Elizabeth Vargas Hopes NewsNation Debut Adds New Choice for Evening-News Viewers

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The new New York studio that Nexstar Media Group built for Elizabeth Vargas’ nascent NewsNation program is so big, the anchor believes she could do five cartwheels across if called upon to do so. Starting Monday night, the company begins the process of figuring out if such rigorous calisthenics will be necessary.

TV-news aficionados likely know Vargas from her 15-year stint as a co-anchor on ABC News’ “20/20,” but on Monday night, she will jump right into the fray in the information wars, with a program at 6 p.m. eastern – a time slot that has become more competitive in recent months. At MSNBC, for example, Ari Melber’s “The Beat” has become one of that network’s most-watched programs. Late-afternoon has become more of a cable-news battlefield as viewers who have learned to work from home after the coronavirus pandemic tune in earlier to get a recap of the day’s events.

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Vargas doesn’t think her program, “Elizabeth Vargas Reports,” is likely to win the cable-news wars right out of the chute. Ratings for NewsNation have not been outsized compared to its competitors. But she would like a chance to step on to the field.

“You see this often on cable news right now, with people sort of falling into partisan talking points. It becomes this echo chamber of everyone just repeating the same partisan talking points, whether it’s one on the far left or on one the far right,” Vargas says, just steps from the new New York City studio and control room that Nexstar has put in place for her program’s debut. “We hope to be more thoughtful and to really serve the vast majority of America, which is in the middle –center right or center left – who don’t want to hear shouting heads or have talking points rammed down their throats.”

She hasn’t been swayed by NewsNation’s audience, which so far has been small. When CNN and Fox News Channel launched, Vargas recalls, press reports often denigrated them “as the little watched Fox News and the hardly seen CNN, and those headlines were coming years after their launch. We just launched this month to a full news schedule,” she says. “I think I just need to focus on doing a great show and have faith that the audience will find us.”

Vargas joins anchors including Dan Abrams, Leland Vittert and Chris Cuomo in a lineup that seeks to avoid partisan delivery and focus instead on a news product acceptable to viewers across the nation. Nexstar has flexed its corporate muscles in recent years, acquiring not only dozens of TV stations, but TV’s CW broadcast network and The Hill political-news outlet.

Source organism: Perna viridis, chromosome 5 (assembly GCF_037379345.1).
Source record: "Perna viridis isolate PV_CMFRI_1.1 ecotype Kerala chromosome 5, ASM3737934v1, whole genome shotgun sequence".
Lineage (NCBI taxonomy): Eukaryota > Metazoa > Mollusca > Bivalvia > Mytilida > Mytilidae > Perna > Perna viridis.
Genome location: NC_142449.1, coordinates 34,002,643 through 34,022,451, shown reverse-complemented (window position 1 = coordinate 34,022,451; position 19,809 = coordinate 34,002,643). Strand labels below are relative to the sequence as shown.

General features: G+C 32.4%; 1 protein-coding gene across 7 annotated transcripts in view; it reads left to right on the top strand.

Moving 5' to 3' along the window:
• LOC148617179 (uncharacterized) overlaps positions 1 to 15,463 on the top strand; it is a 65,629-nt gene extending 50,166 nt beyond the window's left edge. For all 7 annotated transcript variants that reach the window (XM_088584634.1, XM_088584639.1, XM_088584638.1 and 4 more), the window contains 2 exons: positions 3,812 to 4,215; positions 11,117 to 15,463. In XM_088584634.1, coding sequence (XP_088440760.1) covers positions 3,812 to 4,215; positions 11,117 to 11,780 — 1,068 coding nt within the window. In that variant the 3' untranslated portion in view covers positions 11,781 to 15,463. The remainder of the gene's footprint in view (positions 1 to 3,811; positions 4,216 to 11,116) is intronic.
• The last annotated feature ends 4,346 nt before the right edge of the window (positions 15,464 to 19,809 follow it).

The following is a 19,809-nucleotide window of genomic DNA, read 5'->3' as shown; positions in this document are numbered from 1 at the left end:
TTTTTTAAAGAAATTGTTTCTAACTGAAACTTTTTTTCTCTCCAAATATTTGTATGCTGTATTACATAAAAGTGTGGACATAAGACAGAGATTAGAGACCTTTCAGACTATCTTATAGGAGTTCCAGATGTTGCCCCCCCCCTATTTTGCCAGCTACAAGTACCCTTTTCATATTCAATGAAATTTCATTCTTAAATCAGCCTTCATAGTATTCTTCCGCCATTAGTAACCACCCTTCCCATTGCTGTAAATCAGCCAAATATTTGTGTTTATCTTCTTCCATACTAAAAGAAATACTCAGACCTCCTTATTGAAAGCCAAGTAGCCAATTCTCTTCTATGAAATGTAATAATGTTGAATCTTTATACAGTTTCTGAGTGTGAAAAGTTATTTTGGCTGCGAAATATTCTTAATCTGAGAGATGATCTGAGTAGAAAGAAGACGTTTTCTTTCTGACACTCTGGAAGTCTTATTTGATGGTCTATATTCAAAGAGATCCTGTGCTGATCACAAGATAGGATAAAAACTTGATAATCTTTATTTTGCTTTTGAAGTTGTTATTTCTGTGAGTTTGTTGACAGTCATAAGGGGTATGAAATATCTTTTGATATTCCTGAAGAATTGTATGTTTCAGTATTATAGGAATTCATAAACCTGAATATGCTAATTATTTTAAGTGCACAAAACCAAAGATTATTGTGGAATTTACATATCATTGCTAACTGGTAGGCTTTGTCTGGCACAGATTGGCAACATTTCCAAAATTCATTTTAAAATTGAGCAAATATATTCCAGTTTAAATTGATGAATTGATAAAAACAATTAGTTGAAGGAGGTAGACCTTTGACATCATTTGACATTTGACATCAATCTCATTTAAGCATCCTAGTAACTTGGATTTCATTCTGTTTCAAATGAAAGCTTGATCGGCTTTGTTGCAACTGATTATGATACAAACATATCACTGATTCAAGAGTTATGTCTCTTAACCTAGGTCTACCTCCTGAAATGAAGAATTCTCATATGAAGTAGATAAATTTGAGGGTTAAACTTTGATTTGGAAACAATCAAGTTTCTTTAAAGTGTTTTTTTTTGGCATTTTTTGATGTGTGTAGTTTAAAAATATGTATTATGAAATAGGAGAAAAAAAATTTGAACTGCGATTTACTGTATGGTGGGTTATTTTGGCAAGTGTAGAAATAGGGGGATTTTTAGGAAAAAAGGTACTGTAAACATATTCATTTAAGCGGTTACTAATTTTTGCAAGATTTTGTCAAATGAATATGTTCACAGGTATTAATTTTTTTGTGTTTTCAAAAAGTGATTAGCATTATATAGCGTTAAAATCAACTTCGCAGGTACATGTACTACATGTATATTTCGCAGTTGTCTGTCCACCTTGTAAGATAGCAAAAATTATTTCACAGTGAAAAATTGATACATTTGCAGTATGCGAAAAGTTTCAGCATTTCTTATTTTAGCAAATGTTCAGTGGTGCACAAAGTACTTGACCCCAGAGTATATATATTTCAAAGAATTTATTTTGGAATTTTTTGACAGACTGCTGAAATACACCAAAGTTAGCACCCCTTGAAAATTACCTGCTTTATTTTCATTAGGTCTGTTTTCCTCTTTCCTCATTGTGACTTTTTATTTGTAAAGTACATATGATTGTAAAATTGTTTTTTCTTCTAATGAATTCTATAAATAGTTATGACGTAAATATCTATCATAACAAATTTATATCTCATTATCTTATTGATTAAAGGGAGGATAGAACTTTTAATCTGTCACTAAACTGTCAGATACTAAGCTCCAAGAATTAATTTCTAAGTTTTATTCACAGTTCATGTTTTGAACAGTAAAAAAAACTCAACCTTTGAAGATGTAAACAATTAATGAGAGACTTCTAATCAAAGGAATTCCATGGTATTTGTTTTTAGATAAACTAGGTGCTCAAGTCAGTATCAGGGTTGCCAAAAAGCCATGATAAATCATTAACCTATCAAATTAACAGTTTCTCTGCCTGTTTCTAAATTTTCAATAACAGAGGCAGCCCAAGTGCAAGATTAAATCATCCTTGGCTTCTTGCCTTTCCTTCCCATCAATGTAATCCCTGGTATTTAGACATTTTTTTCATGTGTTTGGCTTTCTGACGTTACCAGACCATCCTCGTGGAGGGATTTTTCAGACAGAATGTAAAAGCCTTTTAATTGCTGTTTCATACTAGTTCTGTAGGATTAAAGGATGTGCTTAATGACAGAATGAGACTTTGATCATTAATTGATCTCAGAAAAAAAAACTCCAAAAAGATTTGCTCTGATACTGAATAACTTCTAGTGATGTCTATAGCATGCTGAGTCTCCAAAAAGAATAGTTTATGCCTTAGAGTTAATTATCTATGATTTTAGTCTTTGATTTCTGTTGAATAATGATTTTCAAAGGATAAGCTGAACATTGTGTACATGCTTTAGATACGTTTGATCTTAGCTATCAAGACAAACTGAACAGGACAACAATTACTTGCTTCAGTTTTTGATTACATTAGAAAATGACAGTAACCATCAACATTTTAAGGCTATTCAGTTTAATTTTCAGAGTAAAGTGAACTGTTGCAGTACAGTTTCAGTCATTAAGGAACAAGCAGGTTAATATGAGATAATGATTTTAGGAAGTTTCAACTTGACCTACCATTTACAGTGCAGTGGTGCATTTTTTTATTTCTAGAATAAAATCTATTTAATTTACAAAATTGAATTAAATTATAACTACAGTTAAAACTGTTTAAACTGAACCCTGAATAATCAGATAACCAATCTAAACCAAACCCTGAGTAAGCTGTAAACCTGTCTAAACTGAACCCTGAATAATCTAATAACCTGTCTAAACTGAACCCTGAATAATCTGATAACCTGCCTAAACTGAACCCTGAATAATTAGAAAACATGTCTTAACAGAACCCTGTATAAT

Part of the appeal of the new venture is to lead a show that has been built around her. Some of Vargas’ best-known previous roles were inherited from Barbara Walters and Peter Jennings. “There is something to be said for starting from scratch and that’s not just this show – it’s the entire network,” she says. In the news business, she adds, “this is a very interesting time” as media companies rely more heavily on live news programs to assemble the bigger simultaneous audiences advertisers continue to crave. In just the past 12 months, companies like Warner Bros. Discovery, NBCUniversal and Paramount Global have all unveiled varying strategies to attract consumers with news programming. “Game pieces are moving very fast and shifts are tectonic and have incredible ripple effects down the line,” she says.

Vargas is eager to jump on some of what she believes will be the era’s biggest stories, which may include the run-up to the 2024 U.S. presidential election and the world’s struggles to navigate climate change. But don’t tune in expecting her to give you her thoughts on such issues. “There is a lot of opinion , and and there are people who are really good at it,” she says. “That is not what I do. I’ve built a career on ‘Just the facts, ma’am,’ and I’m going to stick with that.”

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